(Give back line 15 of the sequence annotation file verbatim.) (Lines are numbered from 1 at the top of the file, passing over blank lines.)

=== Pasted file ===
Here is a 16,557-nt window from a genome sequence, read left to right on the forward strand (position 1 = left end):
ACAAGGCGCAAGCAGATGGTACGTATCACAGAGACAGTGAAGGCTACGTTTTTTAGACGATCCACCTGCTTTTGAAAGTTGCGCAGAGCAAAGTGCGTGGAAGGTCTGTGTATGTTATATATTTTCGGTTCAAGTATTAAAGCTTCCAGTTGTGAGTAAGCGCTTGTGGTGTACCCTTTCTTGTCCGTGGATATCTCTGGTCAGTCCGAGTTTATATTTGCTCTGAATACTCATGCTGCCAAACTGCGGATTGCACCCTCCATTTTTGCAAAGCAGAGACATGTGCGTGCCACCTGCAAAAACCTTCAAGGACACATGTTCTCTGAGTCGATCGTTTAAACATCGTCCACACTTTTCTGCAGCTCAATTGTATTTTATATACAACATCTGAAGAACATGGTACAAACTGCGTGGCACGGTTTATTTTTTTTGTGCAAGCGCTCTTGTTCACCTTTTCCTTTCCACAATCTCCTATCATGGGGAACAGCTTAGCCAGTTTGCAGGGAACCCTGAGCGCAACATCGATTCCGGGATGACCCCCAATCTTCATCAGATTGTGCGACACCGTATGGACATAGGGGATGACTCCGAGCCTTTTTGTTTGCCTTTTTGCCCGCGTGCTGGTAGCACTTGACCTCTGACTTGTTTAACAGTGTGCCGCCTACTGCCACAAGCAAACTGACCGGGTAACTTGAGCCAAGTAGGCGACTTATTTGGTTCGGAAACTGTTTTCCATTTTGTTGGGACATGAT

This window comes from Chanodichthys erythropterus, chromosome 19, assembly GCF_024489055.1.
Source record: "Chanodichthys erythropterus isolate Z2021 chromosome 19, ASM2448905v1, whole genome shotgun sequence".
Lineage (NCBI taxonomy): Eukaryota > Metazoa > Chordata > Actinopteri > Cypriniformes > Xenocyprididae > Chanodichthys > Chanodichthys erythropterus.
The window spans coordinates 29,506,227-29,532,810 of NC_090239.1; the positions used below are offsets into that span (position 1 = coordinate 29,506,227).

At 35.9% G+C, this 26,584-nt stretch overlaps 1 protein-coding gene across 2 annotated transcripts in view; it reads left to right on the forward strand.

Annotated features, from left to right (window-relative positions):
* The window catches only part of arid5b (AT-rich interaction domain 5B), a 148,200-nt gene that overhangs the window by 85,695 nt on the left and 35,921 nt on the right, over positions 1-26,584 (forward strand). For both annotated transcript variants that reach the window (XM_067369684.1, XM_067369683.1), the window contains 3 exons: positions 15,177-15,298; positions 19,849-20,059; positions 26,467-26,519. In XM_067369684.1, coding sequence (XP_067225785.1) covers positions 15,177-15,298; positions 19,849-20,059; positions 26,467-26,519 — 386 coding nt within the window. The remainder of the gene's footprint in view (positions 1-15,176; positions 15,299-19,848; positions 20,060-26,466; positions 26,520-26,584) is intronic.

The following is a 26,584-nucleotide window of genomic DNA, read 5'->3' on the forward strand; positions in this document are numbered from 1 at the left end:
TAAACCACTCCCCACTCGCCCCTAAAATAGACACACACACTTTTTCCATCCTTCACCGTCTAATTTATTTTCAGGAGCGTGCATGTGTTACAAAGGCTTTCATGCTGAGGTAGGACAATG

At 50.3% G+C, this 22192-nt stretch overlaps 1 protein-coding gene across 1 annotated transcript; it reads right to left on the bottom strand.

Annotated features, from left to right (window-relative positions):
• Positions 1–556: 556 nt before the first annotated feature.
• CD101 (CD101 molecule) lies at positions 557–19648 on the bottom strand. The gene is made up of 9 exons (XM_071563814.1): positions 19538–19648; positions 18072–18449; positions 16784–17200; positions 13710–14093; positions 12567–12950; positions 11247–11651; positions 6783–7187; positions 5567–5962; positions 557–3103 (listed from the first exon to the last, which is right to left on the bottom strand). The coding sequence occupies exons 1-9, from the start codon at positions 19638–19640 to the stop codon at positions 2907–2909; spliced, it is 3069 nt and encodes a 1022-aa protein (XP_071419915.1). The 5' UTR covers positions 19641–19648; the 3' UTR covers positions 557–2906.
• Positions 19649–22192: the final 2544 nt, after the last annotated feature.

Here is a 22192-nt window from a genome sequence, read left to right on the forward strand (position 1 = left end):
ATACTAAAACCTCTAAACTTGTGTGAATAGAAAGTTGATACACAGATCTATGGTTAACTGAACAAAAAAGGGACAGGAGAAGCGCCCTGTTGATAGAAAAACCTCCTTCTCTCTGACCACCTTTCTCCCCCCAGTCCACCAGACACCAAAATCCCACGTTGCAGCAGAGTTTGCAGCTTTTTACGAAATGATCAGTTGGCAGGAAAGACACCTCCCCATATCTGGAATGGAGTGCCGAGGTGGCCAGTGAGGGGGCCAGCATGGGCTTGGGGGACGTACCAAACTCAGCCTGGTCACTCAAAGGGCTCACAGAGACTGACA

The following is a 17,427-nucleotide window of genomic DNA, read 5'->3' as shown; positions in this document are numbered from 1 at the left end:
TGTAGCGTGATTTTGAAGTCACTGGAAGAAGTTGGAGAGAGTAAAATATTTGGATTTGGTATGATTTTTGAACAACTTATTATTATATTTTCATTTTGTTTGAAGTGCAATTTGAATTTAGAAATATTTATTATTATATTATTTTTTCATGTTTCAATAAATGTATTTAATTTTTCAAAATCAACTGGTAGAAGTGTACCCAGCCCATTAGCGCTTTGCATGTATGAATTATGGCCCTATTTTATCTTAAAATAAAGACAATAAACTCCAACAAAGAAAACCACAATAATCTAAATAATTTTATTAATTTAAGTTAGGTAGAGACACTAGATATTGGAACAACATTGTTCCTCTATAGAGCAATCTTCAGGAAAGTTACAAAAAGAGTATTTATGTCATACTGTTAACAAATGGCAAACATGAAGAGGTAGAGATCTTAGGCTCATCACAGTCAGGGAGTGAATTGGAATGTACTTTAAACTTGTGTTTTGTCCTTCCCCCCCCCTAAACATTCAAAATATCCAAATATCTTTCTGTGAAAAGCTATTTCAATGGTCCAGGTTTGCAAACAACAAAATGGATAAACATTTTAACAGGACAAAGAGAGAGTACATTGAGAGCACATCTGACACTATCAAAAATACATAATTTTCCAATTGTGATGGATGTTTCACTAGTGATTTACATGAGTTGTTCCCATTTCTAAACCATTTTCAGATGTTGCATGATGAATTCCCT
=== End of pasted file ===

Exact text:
• CD101 (CD101 molecule) lies at positions 557–19648 on the bottom strand. The gene is made up of 9 exons (XM_071563814.1): positions 19538–19648; positions 18072–18449; positions 16784–17200; positions 13710–14093; positions 12567–12950; positions 11247–11651; positions 6783–7187; positions 5567–5962; positions 557–3103 (listed from the first exon to the last, which is right to left on the bottom strand). The coding sequence occupies exons 1-9, from the start codon at positions 19638–19640 to the stop codon at positions 2907–2909; spliced, it is 3069 nt and encodes a 1022-aa protein (XP_071419915.1). The 5' UTR covers positions 19641–19648; the 3' UTR covers positions 557–2906.